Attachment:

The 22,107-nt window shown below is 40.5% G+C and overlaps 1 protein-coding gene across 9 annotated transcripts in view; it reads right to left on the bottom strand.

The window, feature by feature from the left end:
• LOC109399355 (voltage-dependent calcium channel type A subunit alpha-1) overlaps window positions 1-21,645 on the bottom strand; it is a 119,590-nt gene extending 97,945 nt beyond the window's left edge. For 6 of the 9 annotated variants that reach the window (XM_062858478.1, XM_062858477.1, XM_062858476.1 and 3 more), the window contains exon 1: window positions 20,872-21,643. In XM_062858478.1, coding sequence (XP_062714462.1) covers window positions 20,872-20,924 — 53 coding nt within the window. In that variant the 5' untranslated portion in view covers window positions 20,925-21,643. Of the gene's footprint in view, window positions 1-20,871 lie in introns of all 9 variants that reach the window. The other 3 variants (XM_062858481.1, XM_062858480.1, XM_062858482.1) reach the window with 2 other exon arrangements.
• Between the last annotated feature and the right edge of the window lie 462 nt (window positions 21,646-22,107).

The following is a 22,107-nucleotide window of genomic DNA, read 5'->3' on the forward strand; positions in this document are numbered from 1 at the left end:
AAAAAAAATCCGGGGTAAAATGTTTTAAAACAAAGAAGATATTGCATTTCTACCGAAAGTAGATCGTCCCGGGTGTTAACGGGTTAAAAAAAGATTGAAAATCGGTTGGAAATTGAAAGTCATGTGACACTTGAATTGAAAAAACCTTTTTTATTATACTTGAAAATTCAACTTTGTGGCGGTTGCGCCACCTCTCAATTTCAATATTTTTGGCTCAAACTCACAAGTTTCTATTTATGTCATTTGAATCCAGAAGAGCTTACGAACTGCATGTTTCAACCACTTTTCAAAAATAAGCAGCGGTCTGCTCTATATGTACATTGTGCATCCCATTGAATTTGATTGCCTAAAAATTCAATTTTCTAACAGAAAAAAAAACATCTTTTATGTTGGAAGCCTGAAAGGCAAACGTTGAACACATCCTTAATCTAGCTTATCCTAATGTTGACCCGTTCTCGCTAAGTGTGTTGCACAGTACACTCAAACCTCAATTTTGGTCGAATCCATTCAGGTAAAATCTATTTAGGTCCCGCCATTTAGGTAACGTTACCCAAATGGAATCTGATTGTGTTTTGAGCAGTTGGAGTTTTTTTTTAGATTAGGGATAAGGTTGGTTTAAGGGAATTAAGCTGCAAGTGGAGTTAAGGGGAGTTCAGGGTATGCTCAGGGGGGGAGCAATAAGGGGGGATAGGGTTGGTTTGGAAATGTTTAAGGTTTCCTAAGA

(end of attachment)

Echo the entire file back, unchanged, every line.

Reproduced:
The 22,107-nt window shown below is 40.5% G+C and overlaps 1 protein-coding gene across 9 annotated transcripts in view; it reads right to left on the bottom strand.

The window, feature by feature from the left end:
• LOC109399355 (voltage-dependent calcium channel type A subunit alpha-1) overlaps window positions 1-21,645 on the bottom strand; it is a 119,590-nt gene extending 97,945 nt beyond the window's left edge. For 6 of the 9 annotated variants that reach the window (XM_062858478.1, XM_062858477.1, XM_062858476.1 and 3 more), the window contains exon 1: window positions 20,872-21,643. In XM_062858478.1, coding sequence (XP_062714462.1) covers window positions 20,872-20,924 — 53 coding nt within the window. In that variant the 5' untranslated portion in view covers window positions 20,925-21,643. Of the gene's footprint in view, window positions 1-20,871 lie in introns of all 9 variants that reach the window. The other 3 variants (XM_062858481.1, XM_062858480.1, XM_062858482.1) reach the window with 2 other exon arrangements.
• Between the last annotated feature and the right edge of the window lie 462 nt (window positions 21,646-22,107).

The following is a 22,107-nucleotide window of genomic DNA, read 5'->3' on the forward strand; positions in this document are numbered from 1 at the left end:
AAAAAAAATCCGGGGTAAAATGTTTTAAAACAAAGAAGATATTGCATTTCTACCGAAAGTAGATCGTCCCGGGTGTTAACGGGTTAAAAAAAGATTGAAAATCGGTTGGAAATTGAAAGTCATGTGACACTTGAATTGAAAAAACCTTTTTTATTATACTTGAAAATTCAACTTTGTGGCGGTTGCGCCACCTCTCAATTTCAATATTTTTGGCTCAAACTCACAAGTTTCTATTTATGTCATTTGAATCCAGAAGAGCTTACGAACTGCATGTTTCAACCACTTTTCAAAAATAAGCAGCGGTCTGCTCTATATGTACATTGTGCATCCCATTGAATTTGATTGCCTAAAAATTCAATTTTCTAACAGAAAAAAAAACATCTTTTATGTTGGAAGCCTGAAAGGCAAACGTTGAACACATCCTTAATCTAGCTTATCCTAATGTTGACCCGTTCTCGCTAAGTGTGTTGCACAGTACACTCAAACCTCAATTTTGGTCGAATCCATTCAGGTAAAATCTATTTAGGTCCCGCCATTTAGGTAACGTTACCCAAATGGAATCTGATTGTGTTTTGAGCAGTTGGAGTTTTTTTTTAGATTAGGGATAAGGTTGGTTTAAGGGAATTAAGCTGCAAGTGGAGTTAAGGGGAGTTCAGGGTATGCTCAGGGGGGGAGCAATAAGGGGGGATAGGGTTGGTTTGGAAATGTTTAAGGTTTCCTAAGA